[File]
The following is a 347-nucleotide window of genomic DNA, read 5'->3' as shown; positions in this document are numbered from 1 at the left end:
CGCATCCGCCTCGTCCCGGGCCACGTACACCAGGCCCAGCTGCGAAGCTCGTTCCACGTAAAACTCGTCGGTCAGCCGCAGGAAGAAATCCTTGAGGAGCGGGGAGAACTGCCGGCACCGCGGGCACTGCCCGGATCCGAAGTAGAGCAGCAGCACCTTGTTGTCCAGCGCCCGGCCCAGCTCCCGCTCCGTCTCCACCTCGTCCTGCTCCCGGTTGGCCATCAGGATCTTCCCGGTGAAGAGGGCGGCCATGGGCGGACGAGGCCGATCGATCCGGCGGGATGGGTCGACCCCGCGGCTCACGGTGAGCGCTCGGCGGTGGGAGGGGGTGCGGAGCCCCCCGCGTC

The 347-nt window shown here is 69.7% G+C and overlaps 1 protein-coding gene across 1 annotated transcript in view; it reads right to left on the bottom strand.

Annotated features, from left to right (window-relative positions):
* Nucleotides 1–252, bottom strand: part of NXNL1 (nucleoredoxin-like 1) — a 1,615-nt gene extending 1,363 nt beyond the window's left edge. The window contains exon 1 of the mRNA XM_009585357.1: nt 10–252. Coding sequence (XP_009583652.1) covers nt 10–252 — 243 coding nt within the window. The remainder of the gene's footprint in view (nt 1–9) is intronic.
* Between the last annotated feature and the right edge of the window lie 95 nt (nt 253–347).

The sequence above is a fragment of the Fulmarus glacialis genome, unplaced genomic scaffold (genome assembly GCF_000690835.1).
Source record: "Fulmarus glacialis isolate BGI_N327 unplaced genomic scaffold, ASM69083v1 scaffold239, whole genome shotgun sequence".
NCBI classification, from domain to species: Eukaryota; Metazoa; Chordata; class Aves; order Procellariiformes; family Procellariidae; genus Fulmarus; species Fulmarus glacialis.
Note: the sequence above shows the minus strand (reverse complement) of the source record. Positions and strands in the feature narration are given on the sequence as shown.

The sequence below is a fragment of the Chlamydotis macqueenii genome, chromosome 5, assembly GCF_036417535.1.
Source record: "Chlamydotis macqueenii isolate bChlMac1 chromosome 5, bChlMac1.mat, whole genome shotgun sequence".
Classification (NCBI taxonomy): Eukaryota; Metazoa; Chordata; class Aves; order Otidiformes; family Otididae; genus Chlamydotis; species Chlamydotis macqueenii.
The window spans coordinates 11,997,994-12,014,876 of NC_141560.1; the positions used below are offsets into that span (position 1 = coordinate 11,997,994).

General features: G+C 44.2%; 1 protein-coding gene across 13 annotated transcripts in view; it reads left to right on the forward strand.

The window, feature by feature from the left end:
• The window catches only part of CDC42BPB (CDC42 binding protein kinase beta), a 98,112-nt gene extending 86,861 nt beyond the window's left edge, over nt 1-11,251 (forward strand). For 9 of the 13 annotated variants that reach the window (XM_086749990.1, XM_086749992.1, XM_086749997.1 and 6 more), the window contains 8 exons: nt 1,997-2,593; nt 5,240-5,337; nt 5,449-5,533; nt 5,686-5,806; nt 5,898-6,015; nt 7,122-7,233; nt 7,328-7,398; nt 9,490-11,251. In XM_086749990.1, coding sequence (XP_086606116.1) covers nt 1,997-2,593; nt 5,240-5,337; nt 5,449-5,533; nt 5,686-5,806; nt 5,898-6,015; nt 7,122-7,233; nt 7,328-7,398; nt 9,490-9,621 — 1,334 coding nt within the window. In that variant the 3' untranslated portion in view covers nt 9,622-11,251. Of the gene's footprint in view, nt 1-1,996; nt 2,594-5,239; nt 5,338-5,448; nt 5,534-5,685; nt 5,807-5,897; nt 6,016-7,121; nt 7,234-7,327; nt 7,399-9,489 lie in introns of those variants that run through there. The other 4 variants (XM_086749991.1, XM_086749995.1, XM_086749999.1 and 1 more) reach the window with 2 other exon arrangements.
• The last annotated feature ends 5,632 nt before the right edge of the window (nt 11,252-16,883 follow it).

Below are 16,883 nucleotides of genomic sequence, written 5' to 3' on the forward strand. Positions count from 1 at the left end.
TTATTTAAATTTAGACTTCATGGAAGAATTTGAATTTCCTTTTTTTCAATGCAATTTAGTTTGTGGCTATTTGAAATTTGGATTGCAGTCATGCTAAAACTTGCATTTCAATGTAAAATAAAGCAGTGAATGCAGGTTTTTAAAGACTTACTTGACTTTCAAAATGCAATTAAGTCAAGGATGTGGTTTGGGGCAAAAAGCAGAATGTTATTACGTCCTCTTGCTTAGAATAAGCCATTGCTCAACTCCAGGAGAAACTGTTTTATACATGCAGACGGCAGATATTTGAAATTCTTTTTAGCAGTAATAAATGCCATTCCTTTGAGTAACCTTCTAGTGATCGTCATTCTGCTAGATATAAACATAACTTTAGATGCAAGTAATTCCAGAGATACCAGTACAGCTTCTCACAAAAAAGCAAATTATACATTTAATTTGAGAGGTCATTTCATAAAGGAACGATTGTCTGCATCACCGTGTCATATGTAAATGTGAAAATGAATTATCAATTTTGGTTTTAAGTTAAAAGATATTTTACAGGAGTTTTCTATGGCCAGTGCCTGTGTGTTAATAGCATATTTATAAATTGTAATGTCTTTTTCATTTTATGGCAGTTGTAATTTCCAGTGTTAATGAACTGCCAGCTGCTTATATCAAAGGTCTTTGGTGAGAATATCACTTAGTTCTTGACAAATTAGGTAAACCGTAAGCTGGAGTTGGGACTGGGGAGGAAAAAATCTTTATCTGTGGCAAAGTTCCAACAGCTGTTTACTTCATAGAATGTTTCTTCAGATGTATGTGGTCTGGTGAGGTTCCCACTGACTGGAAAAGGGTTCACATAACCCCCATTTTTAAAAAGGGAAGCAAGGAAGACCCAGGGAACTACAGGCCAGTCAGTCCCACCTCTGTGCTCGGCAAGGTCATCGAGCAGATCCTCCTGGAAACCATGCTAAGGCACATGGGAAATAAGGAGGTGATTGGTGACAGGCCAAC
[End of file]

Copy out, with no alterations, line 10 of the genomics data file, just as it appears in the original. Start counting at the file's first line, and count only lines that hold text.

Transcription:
Note: the sequence above shows the minus strand (reverse complement) of the source record. Positions and strands in the feature narration are given on the sequence as shown.